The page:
In October 2010, the government of Spain announced a change in private-sector financial support.



  • 1 harmful
  • 0 neutral
  • 0 liberalising
Inception date: 25 Mar 2012 | Removal date: open ended

Capital injection and equity stakes (including bailouts)

On 4 October 2010, Banco CEISS was created as a result of the merger of two saving banks (Caja de Ahorros de Salamanca y Soria and Caja Espańa de Inversiones, Caja de Ahorros y Monte de Piedad) (par. 2, letter from the EC to Spain, Brussels 20.12.2012)
During the merger process, the Spanish government program FROB ('Fondo de Reestructuración Ordenada Bancaria') supported the newly established bank with a capital injection of EUR 525 million in the form of convertible preference shares, on 25 March 2012.
On 12 December 2012, Spain notified the restructuring plan to the EC. Following the stress test for European banks and the new solvency levels, a new recapitalisation was needed. Consequently the FROB injected EUR 604 million in the form of ordinary shares purchases. (par. 29)
Furthermore, Banco CEISS transferred impaired assets to a bad bank called AMC. The transfers amount to EUR 717 million. (par. 23)
The EC finds that 'the measures potentially distort competition as they allow Banco CEISS to obtain the capital necessary to avoid technical insolvency (in the adverse case), and thereby prevent its exit from the market.' (par. 91)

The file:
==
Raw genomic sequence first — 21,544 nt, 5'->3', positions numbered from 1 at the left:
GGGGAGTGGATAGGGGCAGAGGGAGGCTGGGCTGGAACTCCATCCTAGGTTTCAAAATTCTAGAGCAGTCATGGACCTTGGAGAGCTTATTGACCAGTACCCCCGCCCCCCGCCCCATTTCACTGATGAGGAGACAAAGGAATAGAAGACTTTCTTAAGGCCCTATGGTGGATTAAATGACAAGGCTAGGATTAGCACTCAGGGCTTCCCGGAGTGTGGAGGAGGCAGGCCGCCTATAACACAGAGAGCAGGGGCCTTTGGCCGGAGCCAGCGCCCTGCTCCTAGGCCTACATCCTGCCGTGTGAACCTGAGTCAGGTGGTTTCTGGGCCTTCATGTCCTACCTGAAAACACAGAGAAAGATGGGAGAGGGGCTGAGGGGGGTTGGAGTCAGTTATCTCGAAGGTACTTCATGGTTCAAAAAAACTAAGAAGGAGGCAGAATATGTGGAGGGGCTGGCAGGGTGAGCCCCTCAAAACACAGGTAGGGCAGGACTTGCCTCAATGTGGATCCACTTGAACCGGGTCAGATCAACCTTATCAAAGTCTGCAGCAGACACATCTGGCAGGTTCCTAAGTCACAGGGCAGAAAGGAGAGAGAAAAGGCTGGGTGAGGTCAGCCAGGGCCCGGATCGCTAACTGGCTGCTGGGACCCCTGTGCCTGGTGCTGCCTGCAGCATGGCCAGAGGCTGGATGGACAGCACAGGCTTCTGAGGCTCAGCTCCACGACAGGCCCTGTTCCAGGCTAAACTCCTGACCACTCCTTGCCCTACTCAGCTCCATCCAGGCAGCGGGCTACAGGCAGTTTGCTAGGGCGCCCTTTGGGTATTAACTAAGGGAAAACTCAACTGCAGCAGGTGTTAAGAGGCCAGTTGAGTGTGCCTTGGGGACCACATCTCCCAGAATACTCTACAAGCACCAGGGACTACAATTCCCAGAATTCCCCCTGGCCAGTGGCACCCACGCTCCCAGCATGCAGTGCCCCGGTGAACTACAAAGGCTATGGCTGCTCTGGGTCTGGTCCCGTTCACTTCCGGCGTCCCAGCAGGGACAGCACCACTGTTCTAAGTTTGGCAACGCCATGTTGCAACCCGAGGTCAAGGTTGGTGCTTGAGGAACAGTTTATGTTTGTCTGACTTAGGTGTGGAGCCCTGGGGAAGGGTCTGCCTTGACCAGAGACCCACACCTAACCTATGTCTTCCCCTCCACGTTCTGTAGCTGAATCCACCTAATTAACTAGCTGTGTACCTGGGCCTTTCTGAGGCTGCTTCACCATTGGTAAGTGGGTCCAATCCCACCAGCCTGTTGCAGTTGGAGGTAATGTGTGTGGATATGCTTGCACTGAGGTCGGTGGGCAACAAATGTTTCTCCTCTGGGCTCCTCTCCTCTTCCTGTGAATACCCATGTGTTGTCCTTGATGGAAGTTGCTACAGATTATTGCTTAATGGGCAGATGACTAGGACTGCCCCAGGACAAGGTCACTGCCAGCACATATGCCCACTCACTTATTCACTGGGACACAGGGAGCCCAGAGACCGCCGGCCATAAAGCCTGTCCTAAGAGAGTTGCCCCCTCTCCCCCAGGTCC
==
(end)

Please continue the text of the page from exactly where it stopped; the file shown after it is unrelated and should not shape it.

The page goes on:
The EC finally concludes that: 'the measures are likely to affect trade between Member States because Banco CEISS continues to compete on the Spanish retail market, the mortgage lending markets and the commercial lending markets.' (par. 92)
The EC also names potential affected countries by stating that: 'In all those markets, some of banco CEISS competitors are subsidiaries and branches of foreign banks. (par. 36)
Update: New restructuring plan and integration of Unicaja - SA.36249
After Banco CEISS integrated Unicaja Banco on 13 May 2013, Spain released a new restructuring plan and seeks to extend the existing measures in several ways:
- More impaired assets (200 million) are transferred to the AMC.
- Litigation costs add up to EUR 241 million to the FROB capital injection (par. 26, letter from the EC to Spain, Brussels, 12.3.2014)
A state measure in the GTA database is assessed solely in terms of the extent to which its implementation affects the extent of discrimination against foreign commercial interests. On this metric, the state aid proposed here is discriminatory